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The Michigan Leg­is­lature is reviewing three “Buggy Bills” to improve safety for both the people driving the buggies and those sharing the roads with them. | Needpix

With the increase in acci­dents involving buggies and auto­mo­biles, the Michigan State Leg­is­lature is reviewing a three-piece package of leg­is­lation known as the “Buggy Bills” to improve road safety.  

In the past 11 months, Michigan has seen six acci­dents involving buggies and auto­mo­biles, including one southwest of Hillsdale that injured a family of four. A month earlier in Mecosta County, six children were injured when a vehicle struck their buggy, and in June, another accident claimed the lives of three children. 

The goal of the bills is twofold: first, increase safety for both the people driving the buggies and those sharing the roads with them and, second, reduce the damage caused to the roads by the buggies’ steel wheels.

State Sen. Mike Shirkey (R‑Clarklake) is spon­soring one of the bills. He said the leg­is­lation was born out of the “increasing chal­lenges with the Amish lifestyle cre­ating sit­u­a­tions that endan­gered safety” for both parties. 

Before drafting any leg­is­lation, however, Shirkey spent the summer of 2017 meeting with a dozen Amish bishops in Michigan, making the case that safety reg­u­la­tions were needed and seeking to find a com­promise. 

“The Amish are so kind and so genuine and seemed so engaged,” Shirkey said. 

Shirkey said they met over the summer, and he asked if they could put together a vol­untary pro­posal. They told him they would have that ready in Sep­tember.

But by the time Sep­tember came along, Shirkey said it was “abun­dantly clear” that nothing was going to be accom­plished.

“We met and I asked, ‘Do you have a pro­posal? Any ideas? Any sketches for what you would be alright with?’” Shirkey said. “They were silent. I looked them all in the eye and said I’d sat­isfied my com­mitment to try to do this without gov­ernment inter­vention, so we’re going to proceed.”

The result was a trio of bills modeled after laws in Indiana and Penn­syl­vania, which also have large Amish pop­u­la­tions. 

Senate Bill 642 would allow counties to require buggy owners to reg­ister their buggies before oper­ating them on public roadways and ensure that a horse-and-buggy driver manual be available to the public.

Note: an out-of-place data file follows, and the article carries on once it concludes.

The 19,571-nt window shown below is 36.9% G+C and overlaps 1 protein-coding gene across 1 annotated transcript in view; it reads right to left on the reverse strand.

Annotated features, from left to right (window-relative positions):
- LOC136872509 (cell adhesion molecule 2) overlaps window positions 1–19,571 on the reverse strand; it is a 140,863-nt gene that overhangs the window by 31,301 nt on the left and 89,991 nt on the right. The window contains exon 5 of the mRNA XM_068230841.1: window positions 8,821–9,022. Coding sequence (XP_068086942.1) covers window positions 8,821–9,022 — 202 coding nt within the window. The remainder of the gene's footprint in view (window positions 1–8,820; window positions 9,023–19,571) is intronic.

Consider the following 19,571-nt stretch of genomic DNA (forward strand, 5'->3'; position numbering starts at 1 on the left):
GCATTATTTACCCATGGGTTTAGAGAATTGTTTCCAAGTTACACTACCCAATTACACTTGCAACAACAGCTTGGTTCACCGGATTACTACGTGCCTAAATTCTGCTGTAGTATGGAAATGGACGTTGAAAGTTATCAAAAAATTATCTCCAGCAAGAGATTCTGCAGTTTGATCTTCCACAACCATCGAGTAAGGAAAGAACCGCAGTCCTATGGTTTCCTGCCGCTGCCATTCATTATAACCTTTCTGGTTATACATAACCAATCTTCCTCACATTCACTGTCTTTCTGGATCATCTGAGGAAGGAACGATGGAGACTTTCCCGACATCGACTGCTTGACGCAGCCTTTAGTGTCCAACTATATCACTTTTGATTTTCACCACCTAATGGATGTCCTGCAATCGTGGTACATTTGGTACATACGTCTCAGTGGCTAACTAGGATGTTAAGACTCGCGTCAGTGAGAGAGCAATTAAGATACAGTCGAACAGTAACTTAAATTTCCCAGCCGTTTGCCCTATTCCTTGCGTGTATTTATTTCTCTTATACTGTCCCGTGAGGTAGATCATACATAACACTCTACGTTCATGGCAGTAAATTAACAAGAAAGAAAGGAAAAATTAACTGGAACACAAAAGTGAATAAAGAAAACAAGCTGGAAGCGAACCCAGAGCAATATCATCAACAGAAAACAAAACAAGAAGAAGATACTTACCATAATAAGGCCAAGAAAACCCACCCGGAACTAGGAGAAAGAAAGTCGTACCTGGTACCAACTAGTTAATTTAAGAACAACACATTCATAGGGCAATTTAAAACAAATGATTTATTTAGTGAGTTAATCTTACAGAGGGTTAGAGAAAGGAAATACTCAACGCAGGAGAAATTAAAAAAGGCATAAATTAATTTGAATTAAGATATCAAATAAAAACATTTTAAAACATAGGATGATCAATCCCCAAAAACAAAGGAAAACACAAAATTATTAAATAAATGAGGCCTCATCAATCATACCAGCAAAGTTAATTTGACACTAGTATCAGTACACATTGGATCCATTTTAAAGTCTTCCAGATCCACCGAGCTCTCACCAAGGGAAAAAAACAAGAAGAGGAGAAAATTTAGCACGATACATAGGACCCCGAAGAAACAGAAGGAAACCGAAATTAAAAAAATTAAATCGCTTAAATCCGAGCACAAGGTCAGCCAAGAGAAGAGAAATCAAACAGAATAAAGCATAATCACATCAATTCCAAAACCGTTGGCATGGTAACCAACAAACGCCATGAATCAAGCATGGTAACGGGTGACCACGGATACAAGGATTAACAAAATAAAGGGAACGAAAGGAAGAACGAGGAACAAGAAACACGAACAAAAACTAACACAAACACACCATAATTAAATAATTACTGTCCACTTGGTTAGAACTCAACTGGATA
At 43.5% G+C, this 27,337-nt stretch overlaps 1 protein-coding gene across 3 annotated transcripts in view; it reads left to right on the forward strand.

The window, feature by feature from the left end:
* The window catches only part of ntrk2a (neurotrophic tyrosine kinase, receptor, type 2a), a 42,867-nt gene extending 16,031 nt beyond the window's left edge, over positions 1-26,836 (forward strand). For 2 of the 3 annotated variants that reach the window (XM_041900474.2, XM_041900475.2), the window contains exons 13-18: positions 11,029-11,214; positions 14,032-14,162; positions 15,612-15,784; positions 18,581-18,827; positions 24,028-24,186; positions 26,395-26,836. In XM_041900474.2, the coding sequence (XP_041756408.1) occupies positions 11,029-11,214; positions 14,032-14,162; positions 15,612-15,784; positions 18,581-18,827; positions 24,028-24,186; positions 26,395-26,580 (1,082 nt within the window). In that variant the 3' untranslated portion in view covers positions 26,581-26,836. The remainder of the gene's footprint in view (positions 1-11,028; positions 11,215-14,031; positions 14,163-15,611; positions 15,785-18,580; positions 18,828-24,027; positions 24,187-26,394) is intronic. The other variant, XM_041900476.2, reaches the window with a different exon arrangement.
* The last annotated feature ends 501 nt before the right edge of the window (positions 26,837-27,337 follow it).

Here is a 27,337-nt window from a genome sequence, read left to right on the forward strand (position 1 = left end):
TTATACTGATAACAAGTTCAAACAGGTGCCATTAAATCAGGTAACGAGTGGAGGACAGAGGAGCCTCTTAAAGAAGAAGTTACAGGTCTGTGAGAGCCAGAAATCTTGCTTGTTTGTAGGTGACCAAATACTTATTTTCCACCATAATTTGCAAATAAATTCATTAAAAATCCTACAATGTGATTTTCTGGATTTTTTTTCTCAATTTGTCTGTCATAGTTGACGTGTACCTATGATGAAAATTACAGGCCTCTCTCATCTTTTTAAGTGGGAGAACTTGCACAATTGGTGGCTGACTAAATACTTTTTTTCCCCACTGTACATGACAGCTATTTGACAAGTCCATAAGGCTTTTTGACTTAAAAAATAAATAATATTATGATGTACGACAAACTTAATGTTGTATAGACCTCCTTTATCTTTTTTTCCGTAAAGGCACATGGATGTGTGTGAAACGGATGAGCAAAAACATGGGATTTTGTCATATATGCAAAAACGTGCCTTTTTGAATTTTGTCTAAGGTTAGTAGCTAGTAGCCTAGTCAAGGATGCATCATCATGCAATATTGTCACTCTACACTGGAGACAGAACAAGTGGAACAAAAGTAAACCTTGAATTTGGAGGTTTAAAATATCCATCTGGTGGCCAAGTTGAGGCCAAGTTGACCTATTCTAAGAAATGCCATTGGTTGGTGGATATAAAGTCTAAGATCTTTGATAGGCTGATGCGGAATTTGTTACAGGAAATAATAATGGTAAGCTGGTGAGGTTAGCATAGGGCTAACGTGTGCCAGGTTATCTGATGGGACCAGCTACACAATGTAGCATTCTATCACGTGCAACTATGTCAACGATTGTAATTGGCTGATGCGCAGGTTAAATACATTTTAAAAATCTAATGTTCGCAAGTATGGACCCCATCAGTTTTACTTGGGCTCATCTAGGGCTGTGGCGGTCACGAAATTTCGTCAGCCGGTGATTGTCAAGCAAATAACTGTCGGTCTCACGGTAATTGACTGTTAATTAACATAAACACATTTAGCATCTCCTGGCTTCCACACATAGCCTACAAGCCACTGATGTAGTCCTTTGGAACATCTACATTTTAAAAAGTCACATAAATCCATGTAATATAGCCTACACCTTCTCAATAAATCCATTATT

SB 643 would require horse-drawn vehicles to be equipped with at least two illu­mi­nated devices on the front and rear of the buggy visible from at least 500 feet away. 

SB 644 would require all vehicles, including horse-drawn vehicles, to be equipped with tires made of rubber or similar mate­rials while using a public highway. This bill also would ban carbide on the bottom of horse­shoes, which is noto­rious for tearing up roads.

State Rep. Eric Leutheuser (R‑Hillsdale) is cham­pi­oning this leg­is­lation in the House.

“I was born and raised here, and there’s never been a time when there wasn’t an accident,” Leutheuser said. “The thinking was always that it would be too hard to get some­thing passed. But people are inter­ested in this all over the state, so it wasn’t just unique to our area. We found more interest in it than we thought as we had con­ver­sa­tions about it over the years.”

James Hohman, director of fiscal policy for the Mackinac Center for Public Policy, said the leg­is­lation seeks to offer a prac­tical solution to a real chal­lenge.  

“Roads are engi­neered to be used for their primary motor vehicle users, but the roads are available to people using other vehicles,” Hohman said. “The problem is that the dif­fer­ences in speeds and safety fea­tures make it dan­gerous for dif­ferent kinds of vehicles to use the roads at the same time. The bills look like an attempt to address that problem and to also prevent use from other vehicles from causing damage to the roads.”

Both Leutheuser and Shirkey said their only moti­va­tions in the leg­is­lation is public safety.

“I think the only thing that would be con­tro­versial would be that people might fear that we’re picking on the Amish in a sort of heavy-handed or unfeeling way,” Leuthueser said. “But this is an unrea­sonable claim. No one is claiming that these com­mu­nities are somehow less than neighbors or that they’re second class cit­izens because they’ve got horses or don’t have lights.”

Shirkey con­curred.

“There have been pre­vious attempts to do this, and people have framed it as a being punitive to the Amish,” he said. “This is just the opposite. I’m sin­cerely looking out for the interests of the Amish and public safety.”